Totnes crowdfunders get their oats.
By rob hopkins 8th June 2015
Fields of oats growing in and around the South Hams might not seem like a particularly unusual sight, but up until now the only ones to enjoy the end product were four-legged! Despite grains such as oats and barley growing very well in the wet and mild South West, they are all destined for animal fodder, as the nearest plant to process them for human consumption is hundreds of miles away.
A crowdfunding campaign that ran throughout May aimed to address this, raising money to buy equipment so grains can be grown, stored and processed within the area, under the label Grown in Totnes. A Transition Town Totnes project, Grown in Totnes is working with farmers to produce grains and pulses that are truly local, starting with oats. The vision is to expand the range of local food available for human consumption to include staple store-cupboard foods, not just meat, dairy and vegetables.
Holly Tiffen from Transition Town Totnes said “In Totnes we have many shops selling pulses and grains that come from all over the world, but they rarely originate from the UK let alone Devon. Grown in Totnes is all about increasing the range of local food available to the Totnes area. Our local farmers mainly produce meat and dairy. We need more variety for a healthy, balanced and climate sensitive diet.”
Grown in Totnes has teamed up with a local farmer who is growing four acres of oats this year, with the expectation of growing more next year, and bringing in other farms and crops as the project develops into an independent community interest company. Small-scale equipment is needed for processing, such as a de-huller, polisher and grain store. To this end the project team ran a range of oaty events in May, including stalls at Totnes markets on Fridays and Saturdays, an Oat Cuisine four course dinner for 30 people, a tour of the New Lion Brewery and tasters of their crafted mild made with oats, a Magic porridge pot competition and porridge jousting at Dartington Hall’s Community Day (see video below), and a finale at the Bay Horse pub, who hosted an oat themed BBQ with NLB’s oaty mild.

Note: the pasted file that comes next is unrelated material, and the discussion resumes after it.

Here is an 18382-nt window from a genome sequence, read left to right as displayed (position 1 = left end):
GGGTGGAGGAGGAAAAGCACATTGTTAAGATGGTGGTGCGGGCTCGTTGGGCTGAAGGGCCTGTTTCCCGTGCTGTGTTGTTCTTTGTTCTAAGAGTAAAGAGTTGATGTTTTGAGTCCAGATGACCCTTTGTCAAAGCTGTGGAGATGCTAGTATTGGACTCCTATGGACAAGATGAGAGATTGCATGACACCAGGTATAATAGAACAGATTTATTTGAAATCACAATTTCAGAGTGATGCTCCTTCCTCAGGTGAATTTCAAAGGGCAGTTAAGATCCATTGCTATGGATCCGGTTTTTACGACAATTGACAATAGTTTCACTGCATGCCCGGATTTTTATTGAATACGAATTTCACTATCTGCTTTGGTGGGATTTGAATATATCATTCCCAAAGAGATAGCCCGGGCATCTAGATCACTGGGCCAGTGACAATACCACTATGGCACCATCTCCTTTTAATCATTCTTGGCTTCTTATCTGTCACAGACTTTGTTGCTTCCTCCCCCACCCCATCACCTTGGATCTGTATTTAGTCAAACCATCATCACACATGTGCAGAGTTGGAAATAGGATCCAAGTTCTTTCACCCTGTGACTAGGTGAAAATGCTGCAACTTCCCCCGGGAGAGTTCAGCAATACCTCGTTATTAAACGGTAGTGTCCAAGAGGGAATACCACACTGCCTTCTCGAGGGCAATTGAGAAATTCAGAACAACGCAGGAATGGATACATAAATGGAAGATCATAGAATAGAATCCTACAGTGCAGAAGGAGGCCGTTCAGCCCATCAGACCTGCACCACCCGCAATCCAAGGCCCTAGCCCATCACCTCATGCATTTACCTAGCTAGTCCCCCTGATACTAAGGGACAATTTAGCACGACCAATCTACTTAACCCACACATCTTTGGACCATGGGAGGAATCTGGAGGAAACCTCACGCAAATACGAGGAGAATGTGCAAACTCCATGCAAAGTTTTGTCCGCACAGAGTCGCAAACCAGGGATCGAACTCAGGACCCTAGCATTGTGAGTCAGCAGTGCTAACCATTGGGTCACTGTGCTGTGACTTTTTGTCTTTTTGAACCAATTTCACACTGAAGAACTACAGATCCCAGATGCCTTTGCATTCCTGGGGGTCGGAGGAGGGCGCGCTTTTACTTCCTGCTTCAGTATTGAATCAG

The project’s target was £25,000. A minimum of £6,000 needed to be raised in order to receive a further £6,000 match funding from the A Team Challenge Fund. The final day of the campaign saw a flurry of pledges, including an anonymous one of £10,000; together these just tipped the total over £26,000! “This fantastic response is a very real endorsement for the project by the community and it gives me a huge sense of faith in our ambitious, innovative vision,” Holly enthused. “Thank you, to everyone who contributed, for demonstrating your support for this vision either financially or with your time and enthusiasm.”
“Our long-term aim is to expand the project to include other grains, legumes and eventually nuts and edible oils; all crops with a high carbon footprint that are not associated with the local food movement.” says Holly. “Look out for our oats, which will be for sale in local shops this winter.”
The next stages are to discuss with interested local groups, organisations and individuals their grain and pulse processing needs, as Grown in Totnes would like the equipment they buy to be used widely beyond the project. The team is also looking for experts to guide and support the development of this exciting enterprise, including engineers, farmers, business advisors and mentors.
Please get in touch if you would like to involved in any way.
For more information on the crowdfunding campaign and oaty events click here.
For other information please contact Holly Tiffen at firstname.lastname@example.org or 07857 811994